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Signing up late for the $3,000 child tax credit? Here's what it means for the remaining payments

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So far, two monthly payments totaling $30 billion have gone out to American families with kids through the new enhanced child tax credit benefit.

For families that have eligible children but haven't signed up — likely those that don't traditionally file a tax return — there is still time to enroll and receive monthly payments.

In fact, the remaining payments will be larger than if someone had signed up before they began in July.

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That's because the monthly money is an advance on a 2021 tax credit, half to be delivered this year and the rest to come when families file their taxes next year. The IRS said it will try to deliver the entire first half of the credit to families this year even if they sign up late, splitting the money among fewer, larger monthly checks.

"Even if parents haven't already gotten the payment and they're eligible for it, it's not too late to sign up," said Ashley Burnside, a policy analyst at the Center for Law and Social Policy. "They can use the IRS portal, that's still an option."

How it works

The American Rescue Plan passed in March expanded the existing child tax credit, adding advance monthly payments and increasing the benefit to $3,000 from $2,000 with a $600 bonus for kids under the age of 6 for the 2021 tax year.

For a family with two children aged 5 and 7 eligible for the full credit, the amount they'd receive is $6,600 ($3,000 for the 7-year-old plus $3,600 for the 5-year-old.)

If they filed a tax return in 2019 or 2020 and had direct deposit, the family started receiving the first $3,300 of the credit in six monthly payments of $550 that will last from July to December.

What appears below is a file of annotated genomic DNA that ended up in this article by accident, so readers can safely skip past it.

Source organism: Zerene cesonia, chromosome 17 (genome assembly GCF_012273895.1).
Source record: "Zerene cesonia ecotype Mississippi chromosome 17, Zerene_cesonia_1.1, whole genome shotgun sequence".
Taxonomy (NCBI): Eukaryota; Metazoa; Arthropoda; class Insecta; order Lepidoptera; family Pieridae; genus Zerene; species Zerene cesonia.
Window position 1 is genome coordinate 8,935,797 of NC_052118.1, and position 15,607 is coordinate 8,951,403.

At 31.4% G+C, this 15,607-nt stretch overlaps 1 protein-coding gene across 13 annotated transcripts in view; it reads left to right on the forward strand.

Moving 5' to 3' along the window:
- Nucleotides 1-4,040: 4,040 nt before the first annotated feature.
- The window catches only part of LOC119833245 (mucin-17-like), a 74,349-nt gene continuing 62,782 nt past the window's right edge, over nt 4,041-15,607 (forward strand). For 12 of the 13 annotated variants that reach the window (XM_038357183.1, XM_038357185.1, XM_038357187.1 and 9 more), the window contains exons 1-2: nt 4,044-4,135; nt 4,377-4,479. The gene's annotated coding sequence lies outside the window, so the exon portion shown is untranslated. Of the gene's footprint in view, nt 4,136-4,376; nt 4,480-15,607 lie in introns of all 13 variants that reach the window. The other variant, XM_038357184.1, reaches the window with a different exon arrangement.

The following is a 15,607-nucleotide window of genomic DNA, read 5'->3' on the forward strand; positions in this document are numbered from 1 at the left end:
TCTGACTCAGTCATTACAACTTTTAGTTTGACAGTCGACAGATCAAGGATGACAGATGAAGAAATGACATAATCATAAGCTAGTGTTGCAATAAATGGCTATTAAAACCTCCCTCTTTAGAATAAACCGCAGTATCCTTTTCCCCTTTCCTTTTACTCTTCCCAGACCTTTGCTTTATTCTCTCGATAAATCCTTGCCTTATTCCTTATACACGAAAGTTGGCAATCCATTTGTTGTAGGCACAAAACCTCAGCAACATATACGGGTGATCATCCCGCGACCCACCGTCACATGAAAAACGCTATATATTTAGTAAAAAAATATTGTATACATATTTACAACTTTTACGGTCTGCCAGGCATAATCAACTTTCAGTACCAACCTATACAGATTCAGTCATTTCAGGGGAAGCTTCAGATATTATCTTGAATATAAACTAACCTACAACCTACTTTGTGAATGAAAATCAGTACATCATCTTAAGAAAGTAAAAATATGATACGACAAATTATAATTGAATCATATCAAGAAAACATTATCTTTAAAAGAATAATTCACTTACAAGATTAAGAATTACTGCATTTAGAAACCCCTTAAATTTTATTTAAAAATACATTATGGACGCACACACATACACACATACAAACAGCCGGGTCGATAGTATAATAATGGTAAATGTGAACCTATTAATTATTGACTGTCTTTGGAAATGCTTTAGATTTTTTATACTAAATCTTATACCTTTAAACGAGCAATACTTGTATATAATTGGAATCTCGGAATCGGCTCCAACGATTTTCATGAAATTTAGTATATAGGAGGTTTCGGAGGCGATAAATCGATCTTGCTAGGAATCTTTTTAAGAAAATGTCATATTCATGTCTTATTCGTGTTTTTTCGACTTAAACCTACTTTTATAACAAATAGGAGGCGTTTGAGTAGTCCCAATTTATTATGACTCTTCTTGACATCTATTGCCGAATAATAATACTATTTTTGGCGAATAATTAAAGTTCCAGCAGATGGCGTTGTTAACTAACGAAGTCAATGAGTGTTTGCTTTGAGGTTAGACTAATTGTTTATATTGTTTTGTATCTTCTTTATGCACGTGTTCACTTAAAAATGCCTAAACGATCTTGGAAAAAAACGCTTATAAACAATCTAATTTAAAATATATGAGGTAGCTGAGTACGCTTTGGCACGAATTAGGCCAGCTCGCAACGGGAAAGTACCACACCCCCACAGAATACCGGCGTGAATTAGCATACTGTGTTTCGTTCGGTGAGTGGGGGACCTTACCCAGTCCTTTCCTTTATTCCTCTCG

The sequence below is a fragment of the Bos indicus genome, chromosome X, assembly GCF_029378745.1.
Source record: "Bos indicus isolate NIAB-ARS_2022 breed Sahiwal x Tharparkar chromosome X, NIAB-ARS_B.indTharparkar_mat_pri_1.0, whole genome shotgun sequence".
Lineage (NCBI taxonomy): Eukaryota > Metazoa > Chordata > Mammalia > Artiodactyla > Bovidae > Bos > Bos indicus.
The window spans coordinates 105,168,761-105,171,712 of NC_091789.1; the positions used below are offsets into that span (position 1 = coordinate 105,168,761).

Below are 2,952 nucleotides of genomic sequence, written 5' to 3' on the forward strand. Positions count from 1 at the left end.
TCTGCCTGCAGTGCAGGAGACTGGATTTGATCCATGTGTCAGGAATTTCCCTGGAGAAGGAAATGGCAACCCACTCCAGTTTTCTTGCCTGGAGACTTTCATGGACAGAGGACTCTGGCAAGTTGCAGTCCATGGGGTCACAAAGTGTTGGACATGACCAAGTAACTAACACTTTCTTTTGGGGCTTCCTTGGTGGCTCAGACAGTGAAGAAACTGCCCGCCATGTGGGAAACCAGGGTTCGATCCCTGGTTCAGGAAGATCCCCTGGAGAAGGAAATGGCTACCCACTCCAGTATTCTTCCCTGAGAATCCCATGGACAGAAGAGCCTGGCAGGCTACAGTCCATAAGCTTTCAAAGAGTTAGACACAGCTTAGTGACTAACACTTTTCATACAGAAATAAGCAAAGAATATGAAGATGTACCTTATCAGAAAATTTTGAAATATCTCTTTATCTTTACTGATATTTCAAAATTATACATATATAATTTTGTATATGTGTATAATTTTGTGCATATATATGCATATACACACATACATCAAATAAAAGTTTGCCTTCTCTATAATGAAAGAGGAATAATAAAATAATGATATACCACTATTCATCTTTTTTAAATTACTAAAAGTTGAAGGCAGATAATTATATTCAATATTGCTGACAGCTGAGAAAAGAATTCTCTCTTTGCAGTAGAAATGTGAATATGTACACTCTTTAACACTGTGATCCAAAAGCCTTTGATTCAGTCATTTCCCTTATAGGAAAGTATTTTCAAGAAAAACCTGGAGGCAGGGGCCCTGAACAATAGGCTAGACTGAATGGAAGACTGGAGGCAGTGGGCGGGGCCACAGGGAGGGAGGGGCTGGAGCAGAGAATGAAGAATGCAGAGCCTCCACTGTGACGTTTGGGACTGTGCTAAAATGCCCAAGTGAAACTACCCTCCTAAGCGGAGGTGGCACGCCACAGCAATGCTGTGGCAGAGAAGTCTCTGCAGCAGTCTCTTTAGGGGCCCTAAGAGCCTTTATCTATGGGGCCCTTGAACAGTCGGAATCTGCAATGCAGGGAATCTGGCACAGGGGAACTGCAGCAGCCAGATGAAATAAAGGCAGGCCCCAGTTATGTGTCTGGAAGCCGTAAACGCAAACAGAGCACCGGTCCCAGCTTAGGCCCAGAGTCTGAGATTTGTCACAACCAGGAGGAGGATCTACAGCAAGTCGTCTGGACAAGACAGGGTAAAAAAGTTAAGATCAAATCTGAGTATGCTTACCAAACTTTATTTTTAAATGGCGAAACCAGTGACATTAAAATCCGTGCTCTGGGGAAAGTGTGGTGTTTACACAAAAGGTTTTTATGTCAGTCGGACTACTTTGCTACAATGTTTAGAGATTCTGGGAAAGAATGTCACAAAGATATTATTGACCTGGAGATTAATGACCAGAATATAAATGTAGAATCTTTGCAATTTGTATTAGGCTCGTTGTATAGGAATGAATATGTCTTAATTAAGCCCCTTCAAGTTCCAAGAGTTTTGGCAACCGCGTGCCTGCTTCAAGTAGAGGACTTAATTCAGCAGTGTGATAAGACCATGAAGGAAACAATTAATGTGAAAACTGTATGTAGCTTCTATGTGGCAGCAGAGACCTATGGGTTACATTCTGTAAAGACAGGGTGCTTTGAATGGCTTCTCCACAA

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But if the same family doesn't traditionally file taxes because they don't earn enough, they would need to sign up to get the monthly payments via the IRS non-filer tool. If the family missed the July payment but signed up in August — as about 1 million families did — they'd still get $3,300 before December.

"This means that the total payment will be spread over five months, rather than six, making each monthly payment larger," the IRS said in an Aug. 13 statement. "For these families, each payment is up to $360 per month for each child under age 6 and up to $300 per month for each child ages 6 through 17."

As each month passes, families who just signed up will get slightly larger payments as the IRS works to make sure they get the first half of the credit ahead of tax time.

Time limits

Of course, there may be a limited amount of time left for families to sign up for the payments. The non-filer portal will be open through Oct. 15, 2021, according to the IRS.

The U.S. Department of the Treasury, meanwhile, is in the process of expanding sign-up options for the credit and has not set a definitive deadline, according to an official.

If a family fails to sign up for the advance payments, they will still be able to claim the entire credit but will have to file a 2021 tax return to do so. Even those who usually do not file taxes because they don't make enough money can get the credit — the enhanced version was made fully refundable to ensure it reaches the most vulnerable families.

Still, experts say that everyone with an eligible child should sign up as soon as they are able, unless they are part of a family that knows they want to opt out and receive the benefit in a lump sum next year.

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Roughly 4 million children are at risk of missing out on the monthly payments because their families don't file tax returns, according to a report from the Center on Budget and Policy Priorities.

After just one check, data from the U.S. Census Bureau showed that financial instability fell, along with food insecurity for households with children. Financial anxiety also decreased for many families.

"We would hate for money to be left on the table when people are hungry, when people have housing insecurities, food insecurities," said Otis Rolley, senior vice president of the U.S. equity and economic opportunity initiative at the Rockefeller Foundation.

Rolley said one reason some people don't sign up is because they just don't know about the programs that they are eligible for.

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